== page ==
For years, experts have been telling the government to take stock of the software supply chain by generating software bills of materials and defining standards and policies for use.
But it took a few big “oh !@#$%” moments like the SolarWinds and Colonial Pipeline breaches to get the wheels of government really turning around improving software supply chain security.
In May, 2021, the U.S. government issued a White House executive order on cybersecurity to use its purchasing power to create positive changes to the way cybersecurity is addressed around the world.
In this Upstream chat, Tracy Bannon from MITRE joined us to discuss why it took so long, what is happening now that will help organizations positively impact their own security preparedness, and how we can bring forward good ideas and warnings in the future.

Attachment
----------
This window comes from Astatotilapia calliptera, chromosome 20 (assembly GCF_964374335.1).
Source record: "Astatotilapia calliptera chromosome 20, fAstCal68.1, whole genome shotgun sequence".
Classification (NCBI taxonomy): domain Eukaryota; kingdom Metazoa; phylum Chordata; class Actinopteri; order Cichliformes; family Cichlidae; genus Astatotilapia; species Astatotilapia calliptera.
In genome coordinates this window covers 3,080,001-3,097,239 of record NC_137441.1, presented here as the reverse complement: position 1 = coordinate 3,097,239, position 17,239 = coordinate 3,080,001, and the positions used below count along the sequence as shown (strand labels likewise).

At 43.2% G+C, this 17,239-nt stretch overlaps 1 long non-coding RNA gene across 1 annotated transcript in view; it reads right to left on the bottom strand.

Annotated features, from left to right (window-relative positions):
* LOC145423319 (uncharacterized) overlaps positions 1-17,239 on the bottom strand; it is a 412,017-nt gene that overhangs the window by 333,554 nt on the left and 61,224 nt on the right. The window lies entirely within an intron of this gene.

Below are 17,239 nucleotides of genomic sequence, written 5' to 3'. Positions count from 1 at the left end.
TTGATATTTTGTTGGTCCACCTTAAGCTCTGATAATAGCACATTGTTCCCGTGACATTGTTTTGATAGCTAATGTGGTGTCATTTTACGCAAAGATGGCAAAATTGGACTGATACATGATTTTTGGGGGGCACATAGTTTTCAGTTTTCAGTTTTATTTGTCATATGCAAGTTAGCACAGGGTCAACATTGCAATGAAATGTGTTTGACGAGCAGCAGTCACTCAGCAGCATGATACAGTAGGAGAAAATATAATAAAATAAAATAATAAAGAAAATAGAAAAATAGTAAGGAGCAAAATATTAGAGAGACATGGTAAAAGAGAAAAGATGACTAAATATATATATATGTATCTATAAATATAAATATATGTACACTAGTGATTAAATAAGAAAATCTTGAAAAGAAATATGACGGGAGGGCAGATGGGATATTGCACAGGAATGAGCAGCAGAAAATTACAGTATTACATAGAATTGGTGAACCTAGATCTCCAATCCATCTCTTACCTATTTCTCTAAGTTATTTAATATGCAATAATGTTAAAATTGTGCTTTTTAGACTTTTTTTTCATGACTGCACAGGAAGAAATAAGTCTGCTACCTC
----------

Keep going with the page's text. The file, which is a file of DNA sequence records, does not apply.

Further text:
She discussed how to talk about risk profile and ways organizations can force-rank priorities. She also discussed why it’s important to reduce cognitive load on the development teams and why it’s important to offload some tasks onto trusted vendors.
Tidelift CEO and co-founder Donald Fischer then joined the discussion and explained how all this applies to open source software specifically. Donald and Tracy discussed the recently disclosed security vulnerability in the Apache log4j project, which has been dubbed “Log4Shell”, why it’s important to address quickly, how to address it, and how to better prepare for future vulnerabilities. You won't want to miss this.